At first Samira Ibrahim was afraid to tell her father that Egyptian soldiers had detained her in Tahrir Square in Cairo, stripped off her clothes and watched as she was forcibly subjected to a “virginity test,” but when her father, a religious conservative, saw electric prod marks on her body, they revived memories of his own detention and torture under former Egyptian president Hosni Mubarak’s government.
“History is repeating itself,” he told her, and together they vowed to file a court case against the military rulers, to claim “my rights,” as Ibrahim later recalled.
That case proved successful and for the first time last month a court challenged the authority of the military council, and banned such tests.
However, nearly a year after Mubarak’s ouster, Ibrahim’s story in many ways illustrates the paradoxical position of women in the new Egypt. Emboldened by the revolution to claim a new voice in public life, many are finding that they are still dependent on the protection of men and that their greatest power is not as direct actors, but as symbols of the military government’s repression.
It is not a place Egyptian women had hoped they would be in the heady days of the revolution, when they played an active role, side by side with men, to bring down a dictator.
“Changing the patriarchal culture is not so easy,” said Mozn Hassan, 32, executive director of a six-year-old group, Nazra for Feminist Studies.
Female demonstrators have suffered sexual assaults at the hands of Egyptian soldiers protected by military courts. Human rights groups say they have documented the cases of at least 100 women who were sexually assaulted by soldiers during the time of military rule — including Ibrahim’s experience in March and the anonymous woman recorded on video last month as she was beaten and stripped, exposing a blue bra, by soldiers clearing Tahrir Square after fresh protests. The vast majority of cases have come during the three-month crackdown on demonstrations that has taken more than 80 lives so far.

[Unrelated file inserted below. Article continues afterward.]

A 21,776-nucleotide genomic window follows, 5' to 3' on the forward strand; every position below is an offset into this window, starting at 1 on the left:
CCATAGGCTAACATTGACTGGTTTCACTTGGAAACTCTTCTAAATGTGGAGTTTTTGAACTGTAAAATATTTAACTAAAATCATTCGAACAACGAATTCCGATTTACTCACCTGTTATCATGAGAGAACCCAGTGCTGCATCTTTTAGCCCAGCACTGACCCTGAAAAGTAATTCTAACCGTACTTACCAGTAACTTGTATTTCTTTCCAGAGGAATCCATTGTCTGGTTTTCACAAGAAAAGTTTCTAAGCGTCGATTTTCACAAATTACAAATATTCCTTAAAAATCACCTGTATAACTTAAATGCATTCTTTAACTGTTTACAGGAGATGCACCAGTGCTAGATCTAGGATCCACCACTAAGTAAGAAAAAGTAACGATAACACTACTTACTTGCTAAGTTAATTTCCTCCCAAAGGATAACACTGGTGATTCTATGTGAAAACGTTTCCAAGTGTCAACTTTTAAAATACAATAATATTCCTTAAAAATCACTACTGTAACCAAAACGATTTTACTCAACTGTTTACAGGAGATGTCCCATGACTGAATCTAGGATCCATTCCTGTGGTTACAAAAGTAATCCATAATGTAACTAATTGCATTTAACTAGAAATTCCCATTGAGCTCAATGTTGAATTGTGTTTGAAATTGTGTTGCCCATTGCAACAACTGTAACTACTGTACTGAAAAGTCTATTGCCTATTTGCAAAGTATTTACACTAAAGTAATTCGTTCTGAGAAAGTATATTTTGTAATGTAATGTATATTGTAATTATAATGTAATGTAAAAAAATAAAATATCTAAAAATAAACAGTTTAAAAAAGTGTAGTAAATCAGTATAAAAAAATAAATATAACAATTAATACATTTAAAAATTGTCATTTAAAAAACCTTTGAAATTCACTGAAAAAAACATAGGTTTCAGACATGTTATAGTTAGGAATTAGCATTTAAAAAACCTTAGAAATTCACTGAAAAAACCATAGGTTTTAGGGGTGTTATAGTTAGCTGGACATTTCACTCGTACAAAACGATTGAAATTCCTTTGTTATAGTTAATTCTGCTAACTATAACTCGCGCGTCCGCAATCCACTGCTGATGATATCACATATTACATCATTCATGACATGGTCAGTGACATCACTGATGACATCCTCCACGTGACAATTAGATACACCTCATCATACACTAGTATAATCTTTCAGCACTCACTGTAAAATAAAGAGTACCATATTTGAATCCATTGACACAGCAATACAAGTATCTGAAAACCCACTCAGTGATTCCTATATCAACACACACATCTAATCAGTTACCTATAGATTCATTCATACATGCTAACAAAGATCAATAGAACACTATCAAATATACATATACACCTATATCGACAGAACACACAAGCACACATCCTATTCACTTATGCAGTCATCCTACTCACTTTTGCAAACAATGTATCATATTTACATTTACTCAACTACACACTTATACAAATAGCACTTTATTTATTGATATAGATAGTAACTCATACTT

Even when women have pushed back, as they did late last month in a historic march by thousands through downtown Cairo — many carrying pictures of the “blue bra girl” — they have done so only with the protection and approval of men. The marchers were encircled by men and at times their male guardians seemed to direct the crowd or lead its chants — many of the chants led by women seemed to call for more “gallantry” from Egyptian men.
As representatives of the popular opposition, many of these women risk becoming turned into mascots of the male-dominated uprising, said Hassan, one of several Egyptian feminists who said they were thrilled by the size of the march — but winced at its dependence on men.
“If you are calling for men to protect you, that is bad, because then they define you and they stick to the traditional roles,” said Hassan, who noted that even among feminist groups, there were few all-women’s organizations in Egypt and that of the 13 founders of her organization, six were men.
At the same time, the revolution has opened the door for the ascendance of conservative Islamist parties, including religious extremists who want to roll back some of the rights women do have. The mainstream Muslim Brotherhood is poised to win nearly half of the seats in parliament when voting is completed this week, while the more extreme Salafis are on track to win more than 20 percent.